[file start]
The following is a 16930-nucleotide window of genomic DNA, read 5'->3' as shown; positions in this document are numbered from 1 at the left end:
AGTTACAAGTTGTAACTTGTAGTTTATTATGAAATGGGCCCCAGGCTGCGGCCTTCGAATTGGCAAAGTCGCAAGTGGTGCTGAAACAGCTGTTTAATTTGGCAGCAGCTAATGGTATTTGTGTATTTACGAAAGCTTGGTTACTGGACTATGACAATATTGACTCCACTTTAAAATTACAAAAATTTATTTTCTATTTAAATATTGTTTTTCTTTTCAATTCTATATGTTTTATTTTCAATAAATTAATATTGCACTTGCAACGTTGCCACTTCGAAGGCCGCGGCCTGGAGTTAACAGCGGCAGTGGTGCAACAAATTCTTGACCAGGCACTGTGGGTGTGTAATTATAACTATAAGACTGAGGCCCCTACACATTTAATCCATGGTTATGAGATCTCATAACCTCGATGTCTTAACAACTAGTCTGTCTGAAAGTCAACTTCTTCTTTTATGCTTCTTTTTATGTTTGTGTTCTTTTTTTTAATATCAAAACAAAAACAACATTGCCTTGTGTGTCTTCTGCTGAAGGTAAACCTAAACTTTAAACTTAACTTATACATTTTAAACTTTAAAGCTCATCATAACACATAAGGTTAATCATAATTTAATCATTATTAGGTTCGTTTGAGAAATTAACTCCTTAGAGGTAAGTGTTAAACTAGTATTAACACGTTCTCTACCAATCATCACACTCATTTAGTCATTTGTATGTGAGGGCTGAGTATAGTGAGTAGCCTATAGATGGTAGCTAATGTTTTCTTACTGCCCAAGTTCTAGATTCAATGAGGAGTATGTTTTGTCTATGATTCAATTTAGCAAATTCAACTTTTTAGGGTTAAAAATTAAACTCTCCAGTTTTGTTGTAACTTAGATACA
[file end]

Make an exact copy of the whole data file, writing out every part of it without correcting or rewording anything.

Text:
The following is a 16930-nucleotide window of genomic DNA, read 5'->3' as shown; positions in this document are numbered from 1 at the left end:
AGTTACAAGTTGTAACTTGTAGTTTATTATGAAATGGGCCCCAGGCTGCGGCCTTCGAATTGGCAAAGTCGCAAGTGGTGCTGAAACAGCTGTTTAATTTGGCAGCAGCTAATGGTATTTGTGTATTTACGAAAGCTTGGTTACTGGACTATGACAATATTGACTCCACTTTAAAATTACAAAAATTTATTTTCTATTTAAATATTGTTTTTCTTTTCAATTCTATATGTTTTATTTTCAATAAATTAATATTGCACTTGCAACGTTGCCACTTCGAAGGCCGCGGCCTGGAGTTAACAGCGGCAGTGGTGCAACAAATTCTTGACCAGGCACTGTGGGTGTGTAATTATAACTATAAGACTGAGGCCCCTACACATTTAATCCATGGTTATGAGATCTCATAACCTCGATGTCTTAACAACTAGTCTGTCTGAAAGTCAACTTCTTCTTTTATGCTTCTTTTTATGTTTGTGTTCTTTTTTTTAATATCAAAACAAAAACAACATTGCCTTGTGTGTCTTCTGCTGAAGGTAAACCTAAACTTTAAACTTAACTTATACATTTTAAACTTTAAAGCTCATCATAACACATAAGGTTAATCATAATTTAATCATTATTAGGTTCGTTTGAGAAATTAACTCCTTAGAGGTAAGTGTTAAACTAGTATTAACACGTTCTCTACCAATCATCACACTCATTTAGTCATTTGTATGTGAGGGCTGAGTATAGTGAGTAGCCTATAGATGGTAGCTAATGTTTTCTTACTGCCCAAGTTCTAGATTCAATGAGGAGTATGTTTTGTCTATGATTCAATTTAGCAAATTCAACTTTTTAGGGTTAAAAATTAAACTCTCCAGTTTTGTTGTAACTTAGATACA